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Why Mourinho and Ronaldo are falling out of love with Real

Jose Mourinho will become the youngest coach to clock up 100 Champions League matches on Wednesday night at the Etihad Stadium. The 49-year-old beats previous record-holder Carlo Ancelotti who was 51 and joins other centurions Arsène Wenger, Ottmar Hitzfeld and Sir Alex Ferguson.

The Real Madrid coach might afford himself a wry smile that he reaches the milestone in England. There will be far greater recognition here than in Spain where last week both he and Cristiano Ronaldo were ignored in the Spanish League's awards for last season. Ronaldo came third in the best striker category, and Mourinho was beaten by Pep Guardiola as best coach, despite Real Madrid winning the league with a record points tally.

But if that is strange, the frosty relationship between the two and their club is stranger still. If you are a Real Madrid supporter what's not to like about the manager who has won 100 games faster than any coach in the league's history, and the player who has scored 100 goals faster than any of the club's strikers?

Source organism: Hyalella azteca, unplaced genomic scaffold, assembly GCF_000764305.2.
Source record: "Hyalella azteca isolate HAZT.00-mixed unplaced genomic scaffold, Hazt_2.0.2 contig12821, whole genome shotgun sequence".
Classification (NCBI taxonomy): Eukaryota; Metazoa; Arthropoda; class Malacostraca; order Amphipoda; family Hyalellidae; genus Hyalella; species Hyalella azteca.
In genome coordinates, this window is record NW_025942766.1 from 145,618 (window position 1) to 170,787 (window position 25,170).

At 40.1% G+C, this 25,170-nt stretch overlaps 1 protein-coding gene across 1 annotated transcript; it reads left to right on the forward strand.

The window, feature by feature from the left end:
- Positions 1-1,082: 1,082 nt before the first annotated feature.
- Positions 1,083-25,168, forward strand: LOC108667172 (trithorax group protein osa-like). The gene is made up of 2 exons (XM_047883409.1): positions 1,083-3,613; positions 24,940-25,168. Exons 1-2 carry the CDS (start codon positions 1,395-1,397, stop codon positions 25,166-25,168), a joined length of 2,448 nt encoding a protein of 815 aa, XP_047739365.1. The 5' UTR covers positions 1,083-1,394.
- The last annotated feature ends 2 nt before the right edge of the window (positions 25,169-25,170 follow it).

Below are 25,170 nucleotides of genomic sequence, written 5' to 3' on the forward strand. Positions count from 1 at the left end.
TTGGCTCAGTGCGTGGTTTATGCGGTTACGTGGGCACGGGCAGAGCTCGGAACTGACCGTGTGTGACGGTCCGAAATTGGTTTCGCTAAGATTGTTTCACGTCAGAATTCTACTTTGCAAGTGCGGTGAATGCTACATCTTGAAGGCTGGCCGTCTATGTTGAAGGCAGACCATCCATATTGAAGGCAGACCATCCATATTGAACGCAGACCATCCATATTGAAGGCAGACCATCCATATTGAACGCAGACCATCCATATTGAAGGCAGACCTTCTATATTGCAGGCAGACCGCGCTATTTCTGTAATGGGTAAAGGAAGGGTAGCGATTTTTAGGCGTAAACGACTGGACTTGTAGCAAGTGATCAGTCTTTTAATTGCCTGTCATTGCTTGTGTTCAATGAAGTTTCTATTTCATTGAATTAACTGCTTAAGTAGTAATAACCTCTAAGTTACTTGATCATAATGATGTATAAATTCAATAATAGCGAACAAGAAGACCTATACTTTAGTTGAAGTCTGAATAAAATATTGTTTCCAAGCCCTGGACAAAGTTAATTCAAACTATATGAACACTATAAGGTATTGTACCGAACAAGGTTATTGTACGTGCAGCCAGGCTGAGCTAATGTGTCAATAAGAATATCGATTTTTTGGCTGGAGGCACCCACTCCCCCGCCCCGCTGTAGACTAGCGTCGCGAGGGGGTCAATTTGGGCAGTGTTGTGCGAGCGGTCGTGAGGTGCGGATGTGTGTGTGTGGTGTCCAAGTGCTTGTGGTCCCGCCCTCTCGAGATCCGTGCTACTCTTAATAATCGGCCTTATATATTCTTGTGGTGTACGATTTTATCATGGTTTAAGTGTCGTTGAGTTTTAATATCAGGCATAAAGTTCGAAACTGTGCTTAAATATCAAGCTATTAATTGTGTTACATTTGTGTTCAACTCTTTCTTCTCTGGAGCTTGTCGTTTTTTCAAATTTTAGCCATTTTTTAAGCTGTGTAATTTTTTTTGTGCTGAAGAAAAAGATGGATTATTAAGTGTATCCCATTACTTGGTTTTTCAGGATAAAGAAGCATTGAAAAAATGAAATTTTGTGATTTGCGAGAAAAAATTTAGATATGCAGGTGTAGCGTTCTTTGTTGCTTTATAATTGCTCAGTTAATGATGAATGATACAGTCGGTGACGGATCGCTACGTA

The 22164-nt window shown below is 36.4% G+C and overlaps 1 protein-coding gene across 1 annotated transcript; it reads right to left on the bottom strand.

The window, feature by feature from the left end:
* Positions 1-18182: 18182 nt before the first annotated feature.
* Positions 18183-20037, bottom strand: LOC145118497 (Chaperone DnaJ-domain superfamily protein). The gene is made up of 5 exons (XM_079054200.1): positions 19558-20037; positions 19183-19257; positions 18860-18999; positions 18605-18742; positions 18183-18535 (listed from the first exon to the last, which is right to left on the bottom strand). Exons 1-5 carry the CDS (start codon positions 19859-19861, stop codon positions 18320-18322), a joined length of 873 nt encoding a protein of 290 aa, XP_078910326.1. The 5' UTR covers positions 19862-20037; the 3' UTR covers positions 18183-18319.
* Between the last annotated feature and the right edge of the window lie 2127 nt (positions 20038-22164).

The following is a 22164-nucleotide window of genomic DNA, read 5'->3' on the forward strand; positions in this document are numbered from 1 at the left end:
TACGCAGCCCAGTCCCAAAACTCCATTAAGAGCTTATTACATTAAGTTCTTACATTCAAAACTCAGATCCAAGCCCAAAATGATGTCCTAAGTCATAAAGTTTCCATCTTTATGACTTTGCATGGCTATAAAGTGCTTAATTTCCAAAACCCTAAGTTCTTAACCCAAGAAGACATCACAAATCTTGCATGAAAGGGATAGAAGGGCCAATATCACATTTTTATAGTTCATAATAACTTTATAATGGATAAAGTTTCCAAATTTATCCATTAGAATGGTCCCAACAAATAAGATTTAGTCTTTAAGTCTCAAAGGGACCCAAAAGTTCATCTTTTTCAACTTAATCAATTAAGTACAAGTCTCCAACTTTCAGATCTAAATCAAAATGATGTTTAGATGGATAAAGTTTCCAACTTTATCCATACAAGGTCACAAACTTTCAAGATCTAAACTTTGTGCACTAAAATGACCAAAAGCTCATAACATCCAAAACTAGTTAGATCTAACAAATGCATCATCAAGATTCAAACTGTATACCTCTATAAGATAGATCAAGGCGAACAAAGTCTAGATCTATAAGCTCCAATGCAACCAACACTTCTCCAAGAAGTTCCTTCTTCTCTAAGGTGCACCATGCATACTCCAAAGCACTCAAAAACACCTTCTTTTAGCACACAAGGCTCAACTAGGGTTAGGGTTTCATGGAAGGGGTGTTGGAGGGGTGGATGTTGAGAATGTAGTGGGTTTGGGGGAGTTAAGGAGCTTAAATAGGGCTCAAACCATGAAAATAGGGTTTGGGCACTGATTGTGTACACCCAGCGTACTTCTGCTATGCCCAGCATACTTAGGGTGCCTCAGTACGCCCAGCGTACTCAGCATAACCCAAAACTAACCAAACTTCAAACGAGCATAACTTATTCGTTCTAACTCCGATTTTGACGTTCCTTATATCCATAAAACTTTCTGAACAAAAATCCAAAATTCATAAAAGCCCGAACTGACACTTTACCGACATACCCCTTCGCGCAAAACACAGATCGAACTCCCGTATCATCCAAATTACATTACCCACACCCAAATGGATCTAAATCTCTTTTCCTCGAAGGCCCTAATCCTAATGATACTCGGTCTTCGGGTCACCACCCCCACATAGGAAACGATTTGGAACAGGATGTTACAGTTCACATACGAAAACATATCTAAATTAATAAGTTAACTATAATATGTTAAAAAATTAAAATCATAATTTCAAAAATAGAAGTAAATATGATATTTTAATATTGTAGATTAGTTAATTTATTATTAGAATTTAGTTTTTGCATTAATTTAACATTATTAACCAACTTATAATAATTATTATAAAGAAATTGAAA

Yet there were jeers from a minority of home supporters for Mourinho in the win over Athletic Bilbao at the Bernabeu on Saturday and the club has still set no date for new contract talks with Ronaldo. Real were winning 5-1 when the most vocal section of home fans began singing the coach's name prompting another section to drown out the homage.

Ronaldo remains more at odds with the club than its fans, who support the club over the delay in offering him a new contract. He currently takes home around €10m (£8.1m) a year, but law changes mean that any new contract would be subject to 52 per cent tax. And with the club paying it, that means if Ronaldo's pay is frozen it would cost the club €20m a season.

Ronaldo has said he would not join Manchester City as long as Sir Alex Ferguson is at Old Trafford. Paris Saint-Germain looks like the only other club financially capable of affording his wages.

Mourinho's contract also runs until 2016. Seeing it through at a club that has fired 25 coaches in as many years would be almost as impressive as winning the league in four different countries.

Should they win against City they will almost certainly be through to the last 16. Winning the club's 10th European Cup, and Mourinho's third, remains the priority.

"One day it will be my turn to respond and they will be left sad," he said of the whistlers. Whatever he and Ronaldo achieve in Madrid you feel when they say goodbye the emotional ties will be cut painlessly.